J.B. Van Hollen (R)
MADISON, Wis. (Legal Newsline)-Wisconsin Attorney General J.B. Van Hollen on Wednesday urged state legislators to reject proposed changes to rules governing voter registration.
Under pending legislation, Wisconsinites would be automatically registered to vote by the state Government Accountability Board when they apply for a driver's license.
"It is not clear to me what problems this reform is trying to address. It makes changes to the voter registration law, yet registering to vote is easy under current law," the Republican attorney general wrote in a letter sent yesterday to legislative leaders.
Van Hollen said the proposal sponsored by state Rep. Jeff Smith, D-Eau Claire, and state Sen. Spencer Coggs, D-Milwaukee, could lead to increased election fraud in the state because voters would not be required to sign their registration papers to confirm their information.
He said one "minimal protection" against fraud is to require registering voters to sign a certification indicating they meet voter qualifications. Signatures, he explained, are important evidence in the investigation and prosecution of election fraud.
"The changes proposed in this bill neither enhance the right to vote nor protect against fraud," he wrote. "Instead, they make election fraud more likely."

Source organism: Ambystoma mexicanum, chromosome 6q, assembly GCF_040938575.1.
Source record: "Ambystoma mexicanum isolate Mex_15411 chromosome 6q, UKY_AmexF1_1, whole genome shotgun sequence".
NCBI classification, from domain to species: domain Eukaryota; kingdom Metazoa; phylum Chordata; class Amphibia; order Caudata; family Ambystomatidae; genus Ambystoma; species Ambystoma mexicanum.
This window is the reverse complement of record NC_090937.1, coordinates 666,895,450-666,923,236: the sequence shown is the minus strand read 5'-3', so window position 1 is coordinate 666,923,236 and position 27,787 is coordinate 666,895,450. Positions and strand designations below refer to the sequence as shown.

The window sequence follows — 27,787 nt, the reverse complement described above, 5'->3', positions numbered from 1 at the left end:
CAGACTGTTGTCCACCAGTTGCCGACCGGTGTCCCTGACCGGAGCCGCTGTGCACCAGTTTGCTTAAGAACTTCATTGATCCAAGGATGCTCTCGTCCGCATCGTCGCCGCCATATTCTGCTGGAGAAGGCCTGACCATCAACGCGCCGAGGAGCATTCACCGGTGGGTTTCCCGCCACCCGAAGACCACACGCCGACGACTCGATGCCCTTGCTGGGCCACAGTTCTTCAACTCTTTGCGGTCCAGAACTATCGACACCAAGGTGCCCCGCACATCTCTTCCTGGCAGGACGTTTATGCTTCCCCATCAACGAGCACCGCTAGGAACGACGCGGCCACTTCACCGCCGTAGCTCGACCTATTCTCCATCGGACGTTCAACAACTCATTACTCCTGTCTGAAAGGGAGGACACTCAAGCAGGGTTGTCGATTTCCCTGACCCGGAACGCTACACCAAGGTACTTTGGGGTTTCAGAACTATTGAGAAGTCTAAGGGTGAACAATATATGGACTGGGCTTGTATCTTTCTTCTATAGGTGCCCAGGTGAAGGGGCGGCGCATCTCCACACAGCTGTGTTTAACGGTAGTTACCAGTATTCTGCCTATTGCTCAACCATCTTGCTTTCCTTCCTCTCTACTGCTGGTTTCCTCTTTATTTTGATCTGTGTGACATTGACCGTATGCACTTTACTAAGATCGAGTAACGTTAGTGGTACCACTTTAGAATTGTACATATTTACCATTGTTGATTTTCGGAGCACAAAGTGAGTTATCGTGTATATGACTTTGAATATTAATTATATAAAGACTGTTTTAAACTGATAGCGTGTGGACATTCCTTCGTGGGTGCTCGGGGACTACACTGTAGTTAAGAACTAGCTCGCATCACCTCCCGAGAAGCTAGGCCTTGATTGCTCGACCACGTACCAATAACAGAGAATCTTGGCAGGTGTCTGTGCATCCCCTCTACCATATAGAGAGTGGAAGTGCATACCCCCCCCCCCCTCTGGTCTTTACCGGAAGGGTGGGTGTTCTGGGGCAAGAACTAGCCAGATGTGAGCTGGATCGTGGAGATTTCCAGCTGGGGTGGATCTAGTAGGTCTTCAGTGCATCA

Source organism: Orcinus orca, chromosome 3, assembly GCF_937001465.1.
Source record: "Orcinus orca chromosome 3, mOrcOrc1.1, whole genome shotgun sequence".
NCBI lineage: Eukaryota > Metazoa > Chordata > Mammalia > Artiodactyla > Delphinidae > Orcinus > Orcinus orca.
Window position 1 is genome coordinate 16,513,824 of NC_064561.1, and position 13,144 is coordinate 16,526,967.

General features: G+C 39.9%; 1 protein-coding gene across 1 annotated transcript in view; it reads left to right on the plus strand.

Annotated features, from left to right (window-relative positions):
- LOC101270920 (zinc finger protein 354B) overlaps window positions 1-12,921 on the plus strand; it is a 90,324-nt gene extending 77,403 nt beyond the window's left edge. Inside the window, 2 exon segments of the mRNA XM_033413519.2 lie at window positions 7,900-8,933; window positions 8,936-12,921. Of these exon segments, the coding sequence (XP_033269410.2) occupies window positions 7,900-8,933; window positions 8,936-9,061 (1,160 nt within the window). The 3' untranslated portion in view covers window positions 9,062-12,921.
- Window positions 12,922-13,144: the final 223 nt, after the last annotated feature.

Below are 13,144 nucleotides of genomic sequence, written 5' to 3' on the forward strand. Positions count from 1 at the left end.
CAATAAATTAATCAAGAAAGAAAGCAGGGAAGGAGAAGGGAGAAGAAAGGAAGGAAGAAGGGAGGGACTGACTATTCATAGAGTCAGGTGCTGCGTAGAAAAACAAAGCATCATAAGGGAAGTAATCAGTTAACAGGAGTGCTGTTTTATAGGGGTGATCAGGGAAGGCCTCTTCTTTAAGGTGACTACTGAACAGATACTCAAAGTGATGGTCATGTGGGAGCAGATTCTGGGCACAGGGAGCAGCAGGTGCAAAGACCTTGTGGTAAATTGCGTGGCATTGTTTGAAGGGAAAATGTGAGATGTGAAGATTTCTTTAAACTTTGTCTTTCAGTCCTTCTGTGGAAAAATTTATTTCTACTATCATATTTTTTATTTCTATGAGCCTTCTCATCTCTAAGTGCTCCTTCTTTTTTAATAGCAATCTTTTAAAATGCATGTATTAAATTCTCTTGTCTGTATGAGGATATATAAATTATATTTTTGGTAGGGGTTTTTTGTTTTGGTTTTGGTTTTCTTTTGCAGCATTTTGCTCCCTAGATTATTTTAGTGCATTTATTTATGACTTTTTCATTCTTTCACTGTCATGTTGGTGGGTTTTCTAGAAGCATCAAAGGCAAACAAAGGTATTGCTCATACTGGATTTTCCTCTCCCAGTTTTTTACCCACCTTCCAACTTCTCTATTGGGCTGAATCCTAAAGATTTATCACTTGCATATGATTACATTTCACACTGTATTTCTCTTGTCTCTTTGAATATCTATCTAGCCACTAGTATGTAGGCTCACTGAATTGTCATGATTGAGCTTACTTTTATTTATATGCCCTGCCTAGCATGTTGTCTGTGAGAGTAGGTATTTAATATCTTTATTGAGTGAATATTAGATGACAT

The legislation -- outlined in Assembly Bill 895/Senate Bill 640 -- also broadens protections against voter intimidation and suppression. But Van Hollen said those provisions could violate constitutional guarantees of free speech.
"When it comes to restricting speech, the Legislature should proceed carefully, mindful not only of the First Amendment, but also the democratic values underlying the right to free speech," he wrote. "These provisions do not reflect a deliberate consideration of these values."
Van Hollen also warned that the proposed Voter Protection Act contains "strikingly broad and vague terms."
The 72-page bill provides that no person may knowingly attempt to prevent or deter another person from voting or registering to vote based upon "fraudulent, deceptive, or spurious grounds or information."
He also said that if enacted, the statute would create new crimes and civil causes of action - moves that "would make the courtroom as central to an election as the polling place, thus jeopardizing the orderly administration of elections and chilling lawful and protected speech."
From Legal Newsline: Reach staff reporter Chris Rizo at email@example.com.